Worry is a Bully. So Are Scary Clowns.

In Anxiety, scary clowns, teaching, teaching grammar, what your teacher is really thinking on March 1, 2011 at 12:18 pm

Apparently, our global collective psyche has a “thing” for scary clowns.  Over the past two days, this blog has received over 200 hits, primarily referred by Google searches for scary clowns.  One search was for a “scary ugly baby.”  While I believe Aksel does not fit the bill for the latter, I hope people were thrilled with the scary clown picture of two posts ago. 

Two things rise from this scary clown phenomena:  first, I am a bit sad people aren’t finding the blog because of my unmatchable wittiness and enticing prose.  Second, if we all find clowns so distburing and scary, why do we continue to think of them as good entertainment for children’s parties and Rotary parades? 

I also find those carnival- and forest-esque stilt people who frequent public events like Winterlude and Canada Day equally disturbing to the point I cannot look at them.  I concur with Anja that they just need to stay away.


On Sunday, our priest gave a homily on worry.  Worry, he said, is a bully.  It beats you down.  It gets in the way of human relationships because it makes you focus on yourself and your own mind-spinning. 

I worry a lot.  This week, we went on a two-night yurt adventure with both children.  A yurt is like a Mongolian tent that, with the right fire tending, stays toasty warm in the winter.   Our yurt was 3.5 km in along a cross country ski trail in the lovely Gatineau park.

However, I got the date of arrival wrong, so we ended up finding out Tuesday morning that we were indeed to check in that day, not Wednesday as planned.  The morning was a crazy-crazed race to get everything ready and out the door so we could ski in before dark.  I worried all day we would not make it before dark.  Not only would we not make it before dark, but we would fall into a ravine, break our necks, leave the children out to freeze in the dark wilderness alone.  They and we would be eaten by savage wolves and hungry owls. Etc. 

Well, we started skiing just before sundown.  What I had NOT worried about and should have was my ability to snowplow safely down hills with a 60 pound pack on my back.  As I careened wildly down a large-ish hill, I envisioned my own demise or, at the very least, my poor, already weak pelvis  splitting like a wishbone as my legs splayed farther and farther apart.  Fall I did.  It was one of those disastrous headfirst falls that are so hard you think your forehead must be smushed to the back of your skull.  Indeed, my forehead was tender, my glasses bent askew and the upper ridge of my nose bleeding (not broken – result of glasses being seared into my skin).  Of course, Kirk was away ahead and I could not, for the life of me, get up.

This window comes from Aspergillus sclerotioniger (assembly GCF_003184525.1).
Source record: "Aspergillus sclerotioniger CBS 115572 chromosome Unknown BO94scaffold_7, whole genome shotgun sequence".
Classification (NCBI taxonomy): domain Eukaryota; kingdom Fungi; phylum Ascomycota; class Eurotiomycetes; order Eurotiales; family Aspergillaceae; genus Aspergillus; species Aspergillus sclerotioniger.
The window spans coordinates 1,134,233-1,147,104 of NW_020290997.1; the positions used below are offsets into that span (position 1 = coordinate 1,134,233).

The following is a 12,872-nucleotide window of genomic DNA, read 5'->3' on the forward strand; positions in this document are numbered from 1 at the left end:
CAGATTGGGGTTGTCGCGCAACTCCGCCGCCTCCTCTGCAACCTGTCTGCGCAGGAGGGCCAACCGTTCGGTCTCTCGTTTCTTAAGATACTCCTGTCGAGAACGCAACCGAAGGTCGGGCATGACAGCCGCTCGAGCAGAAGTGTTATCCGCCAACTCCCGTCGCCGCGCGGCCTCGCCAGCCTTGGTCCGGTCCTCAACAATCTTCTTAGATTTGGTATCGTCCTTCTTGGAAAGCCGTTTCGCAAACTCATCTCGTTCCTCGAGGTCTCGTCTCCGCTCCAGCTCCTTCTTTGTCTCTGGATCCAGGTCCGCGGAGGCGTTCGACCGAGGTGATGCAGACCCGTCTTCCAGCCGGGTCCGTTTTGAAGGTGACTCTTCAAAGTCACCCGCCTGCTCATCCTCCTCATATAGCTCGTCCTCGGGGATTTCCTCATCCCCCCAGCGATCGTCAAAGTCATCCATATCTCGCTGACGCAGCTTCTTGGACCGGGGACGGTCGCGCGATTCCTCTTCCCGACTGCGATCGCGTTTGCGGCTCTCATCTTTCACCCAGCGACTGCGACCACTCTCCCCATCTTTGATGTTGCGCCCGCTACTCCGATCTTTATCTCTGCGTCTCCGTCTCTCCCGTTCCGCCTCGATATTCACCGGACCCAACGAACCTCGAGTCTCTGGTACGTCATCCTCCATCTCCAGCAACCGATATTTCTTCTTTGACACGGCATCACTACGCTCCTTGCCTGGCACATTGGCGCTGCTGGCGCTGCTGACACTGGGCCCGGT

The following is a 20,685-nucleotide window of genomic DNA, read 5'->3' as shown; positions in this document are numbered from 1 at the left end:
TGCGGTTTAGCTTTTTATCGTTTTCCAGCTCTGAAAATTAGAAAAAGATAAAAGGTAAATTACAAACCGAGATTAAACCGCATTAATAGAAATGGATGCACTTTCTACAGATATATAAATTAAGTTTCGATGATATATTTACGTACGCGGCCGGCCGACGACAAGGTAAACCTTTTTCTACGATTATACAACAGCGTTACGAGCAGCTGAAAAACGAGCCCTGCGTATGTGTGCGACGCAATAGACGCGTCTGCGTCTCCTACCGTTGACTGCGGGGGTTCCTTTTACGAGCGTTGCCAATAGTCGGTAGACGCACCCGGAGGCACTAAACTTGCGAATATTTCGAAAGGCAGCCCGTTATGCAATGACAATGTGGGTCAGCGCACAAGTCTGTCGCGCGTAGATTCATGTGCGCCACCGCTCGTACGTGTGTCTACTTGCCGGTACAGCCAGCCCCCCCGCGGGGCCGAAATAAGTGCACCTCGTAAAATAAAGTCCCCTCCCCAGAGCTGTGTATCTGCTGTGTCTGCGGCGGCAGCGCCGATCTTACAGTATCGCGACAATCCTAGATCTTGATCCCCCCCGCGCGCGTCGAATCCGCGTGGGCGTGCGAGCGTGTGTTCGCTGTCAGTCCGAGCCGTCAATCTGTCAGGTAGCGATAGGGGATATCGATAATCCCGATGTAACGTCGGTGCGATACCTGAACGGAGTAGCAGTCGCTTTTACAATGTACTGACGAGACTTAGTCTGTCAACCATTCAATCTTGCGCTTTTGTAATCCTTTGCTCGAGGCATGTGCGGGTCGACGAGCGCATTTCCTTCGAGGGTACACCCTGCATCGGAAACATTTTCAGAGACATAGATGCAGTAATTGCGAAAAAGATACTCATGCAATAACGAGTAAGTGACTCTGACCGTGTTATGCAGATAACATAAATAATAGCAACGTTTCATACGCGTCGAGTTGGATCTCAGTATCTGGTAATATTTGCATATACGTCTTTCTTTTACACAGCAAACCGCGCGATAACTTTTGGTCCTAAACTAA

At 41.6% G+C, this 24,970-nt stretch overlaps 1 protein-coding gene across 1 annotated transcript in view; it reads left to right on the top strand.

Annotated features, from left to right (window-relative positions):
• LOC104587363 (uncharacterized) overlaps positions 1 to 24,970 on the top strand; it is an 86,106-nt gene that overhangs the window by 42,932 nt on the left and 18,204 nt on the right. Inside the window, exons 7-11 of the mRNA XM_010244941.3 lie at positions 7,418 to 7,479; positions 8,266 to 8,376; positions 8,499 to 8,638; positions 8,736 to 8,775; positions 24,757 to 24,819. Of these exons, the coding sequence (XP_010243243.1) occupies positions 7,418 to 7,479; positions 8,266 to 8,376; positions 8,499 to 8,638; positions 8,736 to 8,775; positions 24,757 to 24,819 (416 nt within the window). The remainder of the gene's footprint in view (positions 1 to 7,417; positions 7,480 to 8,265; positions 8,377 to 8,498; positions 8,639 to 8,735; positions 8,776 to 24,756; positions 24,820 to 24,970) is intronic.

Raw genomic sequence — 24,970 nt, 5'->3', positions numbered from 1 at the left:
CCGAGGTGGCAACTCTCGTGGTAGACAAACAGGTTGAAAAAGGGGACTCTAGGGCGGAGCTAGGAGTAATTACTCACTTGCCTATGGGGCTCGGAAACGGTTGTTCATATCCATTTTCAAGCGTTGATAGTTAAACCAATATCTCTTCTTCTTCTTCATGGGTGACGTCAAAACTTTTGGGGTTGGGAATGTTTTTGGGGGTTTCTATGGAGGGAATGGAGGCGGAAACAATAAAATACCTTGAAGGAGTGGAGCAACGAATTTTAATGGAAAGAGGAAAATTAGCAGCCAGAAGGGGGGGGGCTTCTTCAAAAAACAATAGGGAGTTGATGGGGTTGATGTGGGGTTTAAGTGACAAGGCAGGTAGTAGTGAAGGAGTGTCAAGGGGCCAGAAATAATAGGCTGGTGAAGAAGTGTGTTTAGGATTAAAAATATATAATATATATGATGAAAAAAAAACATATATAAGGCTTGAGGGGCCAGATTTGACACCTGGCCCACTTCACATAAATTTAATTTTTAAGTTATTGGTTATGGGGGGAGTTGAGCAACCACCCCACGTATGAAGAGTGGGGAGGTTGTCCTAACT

So, I fell.  So what?  Normal, non-worrying types would put it behind them, but I was shaky and convinced of concussion.  I ended up taking off my skis and walking the last km in.  Of course, it was now pitch dark, Anja was howling from the Chariot about being lost, Aksel screamed every time we stopped, and Kirk and I could not see the signs to said yurt.  Eventually we got there, but the park managers had set the fire at 1:30.  By now, it was 7:30.  The fire was out, and it was dang cold (-23 with wind).  So, I worried about being concussed out in the middle of the woods with no adequate shelter to keep my baby and child warm.  Worry.  Worry. Worry.

Of course, Kirk is a master fire tender, and we warmed up within the hour.  Then I worried about my possible cracked rib.  Worried still about my concussion.  Worried about the ski out and all the Huge Vertical Mountain Slopes we had to ski down.  Worried about getting cholera and only having an outhouse to which to hurry in -25 midnight wolf-infested forest.  (Kirk is, most times, endlessly patient with my worry vocalizations – though I think he tunes them out now.  If I really did have a concussion or cholera, or was being eaten by a wolf, he probably wouldn’t even look up). 

The thing is, we had a GREAT time (apart from the worry).  We skiied the next day and snowshoed, and Anja had a blast.  The sun shone, it was (relatively) warm, the yurt was toasty, the stars were outstanding at night, though I always had an undercurrent of worry. 

Worry is a bully.

Here is a picture of Anja, Aksel (in Chariot), and I at the end of the trip.  It gives the rather inaccurate idea that I pulled the Chariot most of the way. 


I worry a lot at work and about work, too.   I’ve started to like wierd blog cartoons, many of which deal with worry about various things.  However, mine would look like this:

So, perhaps I shouldn’t.  What I should do is go to bed because I have to get up to work in 5.5 hours.

  1. Try naming your blog after a somewhat popular movie (ironically about a woman who loses her husband to a brain tumour. I honestly had no idea . . . ). One day I’ll apparently have to watch the movie at least to see the furniture though, as the couch and coffee table have been searched at least a few times.

    And, yeah. I hate clowns.

    As for the worrying – I find your worrying rather endearing my dear. I heard a saying recently that said, ‘May you have many worries’ – implying that if you had lots of little things to worry about it meant you don’t have one giant worry to override them all. So you can tell Kirk that it can be a good thing that you worry about so many little things! Still, it is a bully at times, isn’t it….

    Love ya!

  2. […] II  The Scary Clown Phenomenon seems to have passed.  I’m not getting quite the hits I once did.  Let’s change that, […]

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